Recently, I was a guest on an Ohio radio program, along with Diane Walleser, vice president for enrollment management at Columbus State Community College. For about an hour, we talked about community colleges and answered questions from the host and quite a few callers.
Except that we didn’t really answer many questions from callers, because most of the people who called in did so to sing the praises of community colleges in general and Columbus State in particular. I lost track of how many success stories I heard from people who said the college had met their needs in ways other institutions either couldn’t or wouldn’t.
I kept thinking, "Yes, this is what community colleges are all about. I just hope it doesn’t all go away."
And yet, I fear that’s where we’re headed. I’m afraid that, by the time we’re done debating the merits and feasibility of President Obama’s "free community college" proposal, the point will be moot, because community colleges as we know them won’t exist anymore.
Before I expand on that last point, let me take a few moments to explain exactly what I mean by "community colleges." A lot of people, including myself, tend to use the terms "community college" and "two-year college" interchangeably, but there are actually several types of two-year institutions. Some, like the one where I teach, focus primarily on transfer—that is, providing the first two years of a bachelor’s degree. Others offer mostly two-year technical degrees, designed to prepare students to enter the work force directly.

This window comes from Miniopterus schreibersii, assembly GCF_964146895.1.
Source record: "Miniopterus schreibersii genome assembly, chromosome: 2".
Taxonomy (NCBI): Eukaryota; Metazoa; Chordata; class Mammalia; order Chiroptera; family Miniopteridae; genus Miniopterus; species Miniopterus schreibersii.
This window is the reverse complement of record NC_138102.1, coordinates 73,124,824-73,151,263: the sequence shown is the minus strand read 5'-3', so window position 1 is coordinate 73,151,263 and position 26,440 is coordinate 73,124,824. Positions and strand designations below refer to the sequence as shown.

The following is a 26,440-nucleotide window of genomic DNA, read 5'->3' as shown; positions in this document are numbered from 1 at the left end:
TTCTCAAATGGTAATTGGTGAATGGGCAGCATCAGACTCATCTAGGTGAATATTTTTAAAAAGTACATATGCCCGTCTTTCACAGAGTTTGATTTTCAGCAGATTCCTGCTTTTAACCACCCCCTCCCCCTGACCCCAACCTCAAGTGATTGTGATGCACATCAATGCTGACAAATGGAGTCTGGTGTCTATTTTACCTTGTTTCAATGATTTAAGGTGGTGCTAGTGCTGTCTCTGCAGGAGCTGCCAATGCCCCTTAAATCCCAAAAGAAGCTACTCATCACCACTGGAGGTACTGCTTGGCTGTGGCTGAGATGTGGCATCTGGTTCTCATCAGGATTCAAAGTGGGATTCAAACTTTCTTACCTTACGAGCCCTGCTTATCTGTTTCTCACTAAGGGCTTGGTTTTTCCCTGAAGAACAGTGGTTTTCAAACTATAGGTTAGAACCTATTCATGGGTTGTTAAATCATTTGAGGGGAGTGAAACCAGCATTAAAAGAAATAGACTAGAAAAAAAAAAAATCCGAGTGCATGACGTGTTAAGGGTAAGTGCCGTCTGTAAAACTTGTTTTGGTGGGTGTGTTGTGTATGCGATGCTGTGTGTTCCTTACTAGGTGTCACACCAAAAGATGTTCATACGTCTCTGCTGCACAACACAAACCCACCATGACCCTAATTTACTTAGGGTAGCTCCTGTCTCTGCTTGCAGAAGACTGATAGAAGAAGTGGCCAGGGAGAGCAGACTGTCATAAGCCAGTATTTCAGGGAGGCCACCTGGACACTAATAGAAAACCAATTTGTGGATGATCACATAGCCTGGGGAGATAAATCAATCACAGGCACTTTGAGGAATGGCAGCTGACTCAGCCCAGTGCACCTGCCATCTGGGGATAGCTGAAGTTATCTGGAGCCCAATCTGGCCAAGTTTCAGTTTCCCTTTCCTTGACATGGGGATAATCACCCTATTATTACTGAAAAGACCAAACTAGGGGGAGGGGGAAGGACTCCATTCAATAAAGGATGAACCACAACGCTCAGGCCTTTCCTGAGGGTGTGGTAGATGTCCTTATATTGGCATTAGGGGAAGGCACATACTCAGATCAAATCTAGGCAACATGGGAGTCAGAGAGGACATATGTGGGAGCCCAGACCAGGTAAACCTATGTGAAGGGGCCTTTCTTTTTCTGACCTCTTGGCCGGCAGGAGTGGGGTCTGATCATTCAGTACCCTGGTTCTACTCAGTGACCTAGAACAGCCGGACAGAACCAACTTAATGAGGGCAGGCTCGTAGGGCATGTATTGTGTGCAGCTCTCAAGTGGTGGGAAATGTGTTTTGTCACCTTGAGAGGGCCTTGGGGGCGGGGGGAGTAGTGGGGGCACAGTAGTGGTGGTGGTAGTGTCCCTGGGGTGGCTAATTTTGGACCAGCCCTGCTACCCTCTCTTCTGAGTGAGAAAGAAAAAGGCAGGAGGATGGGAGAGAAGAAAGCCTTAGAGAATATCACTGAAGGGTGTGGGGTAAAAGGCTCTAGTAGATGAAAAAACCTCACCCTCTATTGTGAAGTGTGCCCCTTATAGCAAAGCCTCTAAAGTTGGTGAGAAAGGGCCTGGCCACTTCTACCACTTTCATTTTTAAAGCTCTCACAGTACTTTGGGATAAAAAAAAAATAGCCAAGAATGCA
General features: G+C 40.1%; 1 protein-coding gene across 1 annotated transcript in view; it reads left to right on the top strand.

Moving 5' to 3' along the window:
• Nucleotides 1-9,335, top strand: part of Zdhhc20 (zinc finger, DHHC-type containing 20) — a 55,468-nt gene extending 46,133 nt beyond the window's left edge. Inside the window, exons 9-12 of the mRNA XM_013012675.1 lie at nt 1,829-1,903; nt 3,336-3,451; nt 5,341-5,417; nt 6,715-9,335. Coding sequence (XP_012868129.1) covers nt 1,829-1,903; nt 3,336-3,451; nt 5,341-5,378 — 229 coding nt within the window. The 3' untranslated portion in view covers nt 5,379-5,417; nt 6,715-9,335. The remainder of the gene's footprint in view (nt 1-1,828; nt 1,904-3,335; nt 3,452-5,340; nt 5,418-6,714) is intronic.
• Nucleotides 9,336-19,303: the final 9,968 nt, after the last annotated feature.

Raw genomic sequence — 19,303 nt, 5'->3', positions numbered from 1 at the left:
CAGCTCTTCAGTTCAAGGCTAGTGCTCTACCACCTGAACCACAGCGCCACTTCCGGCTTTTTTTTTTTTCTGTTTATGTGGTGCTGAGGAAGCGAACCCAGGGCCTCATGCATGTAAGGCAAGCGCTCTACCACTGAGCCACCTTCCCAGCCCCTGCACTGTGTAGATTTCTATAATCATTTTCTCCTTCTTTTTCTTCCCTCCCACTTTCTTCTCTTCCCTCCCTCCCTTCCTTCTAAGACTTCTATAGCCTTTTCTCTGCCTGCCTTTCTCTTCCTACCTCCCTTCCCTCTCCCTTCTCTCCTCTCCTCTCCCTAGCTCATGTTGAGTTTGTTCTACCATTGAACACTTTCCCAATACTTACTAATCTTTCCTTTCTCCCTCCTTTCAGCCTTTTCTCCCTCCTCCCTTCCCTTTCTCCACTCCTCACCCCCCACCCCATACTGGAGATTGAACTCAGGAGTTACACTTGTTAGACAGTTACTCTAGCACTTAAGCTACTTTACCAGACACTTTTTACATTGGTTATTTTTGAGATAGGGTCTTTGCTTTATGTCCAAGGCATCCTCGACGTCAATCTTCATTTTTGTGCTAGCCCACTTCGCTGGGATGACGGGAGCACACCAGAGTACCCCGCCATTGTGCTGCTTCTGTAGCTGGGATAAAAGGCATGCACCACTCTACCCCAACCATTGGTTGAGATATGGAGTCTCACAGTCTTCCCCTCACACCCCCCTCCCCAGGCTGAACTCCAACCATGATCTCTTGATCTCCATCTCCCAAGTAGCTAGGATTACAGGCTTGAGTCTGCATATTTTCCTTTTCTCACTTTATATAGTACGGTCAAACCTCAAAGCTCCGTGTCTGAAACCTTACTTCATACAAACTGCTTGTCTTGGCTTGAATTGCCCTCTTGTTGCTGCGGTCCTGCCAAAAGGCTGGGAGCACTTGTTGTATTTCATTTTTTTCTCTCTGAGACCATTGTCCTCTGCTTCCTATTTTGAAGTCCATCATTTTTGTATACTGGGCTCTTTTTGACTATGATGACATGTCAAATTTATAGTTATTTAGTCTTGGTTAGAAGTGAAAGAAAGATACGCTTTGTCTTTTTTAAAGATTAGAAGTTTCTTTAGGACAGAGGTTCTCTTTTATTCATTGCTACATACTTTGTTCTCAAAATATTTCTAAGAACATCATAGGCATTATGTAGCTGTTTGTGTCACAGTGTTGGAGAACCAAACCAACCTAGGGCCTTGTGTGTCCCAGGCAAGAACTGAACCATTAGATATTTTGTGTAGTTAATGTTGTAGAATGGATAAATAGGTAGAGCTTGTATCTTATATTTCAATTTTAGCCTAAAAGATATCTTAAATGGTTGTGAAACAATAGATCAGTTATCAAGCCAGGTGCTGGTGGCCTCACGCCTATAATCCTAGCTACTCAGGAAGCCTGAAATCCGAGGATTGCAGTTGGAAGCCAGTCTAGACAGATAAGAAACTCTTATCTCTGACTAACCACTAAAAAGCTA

Finally, there are "comprehensive community colleges," where both functions—transfer and technical programs—co-exist on the same campus and students are able to move freely between them. That is a uniquely American model, as it allows students to decide, relatively late in the educational process, what they want to do with their lives. In many developed nations, students are placed early on—in some cases, by sixth grade—into either the university track or the vocational path, based on grades, standardized test scores, and other measures. And in their designated track they tend to stay, regardless of how their intellectual abilities or personal goals might change later in life.
That’s not the case in this country, at least not yet. And one of the main reasons it isn’t—one of the main reasons that your career isn’t necessarily determined by your academic performance in middle school—is our community-college system. That system is the definition of "second chance," or perhaps even your first opportunity to figure out what your dream is.
That was the story we heard on the radio from at least a dozen callers—and also from my fellow guest, who confided that she, too, was one of those people: a disinterested student who had discovered, at a two-year college, a love of learning that eventually led her to earn a doctorate. And that’s exactly the narrative I’m afraid could soon disappear from our national dialogue. Why? Aren’t community colleges doing better than ever right now, basking in the spotlight suddenly switched on by the president’s proposal? Maybe. But let’s ignore the sound bites and look at the national trend.